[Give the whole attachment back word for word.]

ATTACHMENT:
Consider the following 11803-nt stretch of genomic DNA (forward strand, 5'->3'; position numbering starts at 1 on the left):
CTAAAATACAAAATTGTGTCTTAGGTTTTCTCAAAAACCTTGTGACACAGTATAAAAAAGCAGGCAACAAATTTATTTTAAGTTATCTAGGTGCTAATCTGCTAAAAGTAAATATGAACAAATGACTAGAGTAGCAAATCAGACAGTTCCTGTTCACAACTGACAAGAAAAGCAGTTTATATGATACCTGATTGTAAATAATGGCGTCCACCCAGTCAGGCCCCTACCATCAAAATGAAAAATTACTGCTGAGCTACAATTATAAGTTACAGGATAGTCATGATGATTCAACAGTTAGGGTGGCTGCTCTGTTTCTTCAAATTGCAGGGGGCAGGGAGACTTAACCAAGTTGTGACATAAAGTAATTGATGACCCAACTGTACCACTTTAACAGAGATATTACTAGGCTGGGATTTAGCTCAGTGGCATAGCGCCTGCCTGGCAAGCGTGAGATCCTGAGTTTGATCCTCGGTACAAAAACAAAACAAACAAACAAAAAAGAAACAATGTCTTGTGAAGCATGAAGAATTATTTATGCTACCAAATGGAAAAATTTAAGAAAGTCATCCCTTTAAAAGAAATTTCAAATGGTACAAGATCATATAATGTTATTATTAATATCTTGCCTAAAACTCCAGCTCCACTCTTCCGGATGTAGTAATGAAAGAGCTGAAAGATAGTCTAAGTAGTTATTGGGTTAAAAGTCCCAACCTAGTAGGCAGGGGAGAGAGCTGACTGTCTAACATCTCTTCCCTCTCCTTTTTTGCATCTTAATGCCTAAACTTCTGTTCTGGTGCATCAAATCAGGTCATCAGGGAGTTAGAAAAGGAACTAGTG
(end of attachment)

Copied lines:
Consider the following 11803-nt stretch of genomic DNA (forward strand, 5'->3'; position numbering starts at 1 on the left):
CTAAAATACAAAATTGTGTCTTAGGTTTTCTCAAAAACCTTGTGACACAGTATAAAAAAGCAGGCAACAAATTTATTTTAAGTTATCTAGGTGCTAATCTGCTAAAAGTAAATATGAACAAATGACTAGAGTAGCAAATCAGACAGTTCCTGTTCACAACTGACAAGAAAAGCAGTTTATATGATACCTGATTGTAAATAATGGCGTCCACCCAGTCAGGCCCCTACCATCAAAATGAAAAATTACTGCTGAGCTACAATTATAAGTTACAGGATAGTCATGATGATTCAACAGTTAGGGTGGCTGCTCTGTTTCTTCAAATTGCAGGGGGCAGGGAGACTTAACCAAGTTGTGACATAAAGTAATTGATGACCCAACTGTACCACTTTAACAGAGATATTACTAGGCTGGGATTTAGCTCAGTGGCATAGCGCCTGCCTGGCAAGCGTGAGATCCTGAGTTTGATCCTCGGTACAAAAACAAAACAAACAAACAAAAAAGAAACAATGTCTTGTGAAGCATGAAGAATTATTTATGCTACCAAATGGAAAAATTTAAGAAAGTCATCCCTTTAAAAGAAATTTCAAATGGTACAAGATCATATAATGTTATTATTAATATCTTGCCTAAAACTCCAGCTCCACTCTTCCGGATGTAGTAATGAAAGAGCTGAAAGATAGTCTAAGTAGTTATTGGGTTAAAAGTCCCAACCTAGTAGGCAGGGGAGAGAGCTGACTGTCTAACATCTCTTCCCTCTCCTTTTTTGCATCTTAATGCCTAAACTTCTGTTCTGGTGCATCAAATCAGGTCATCAGGGAGTTAGAAAAGGAACTAGTG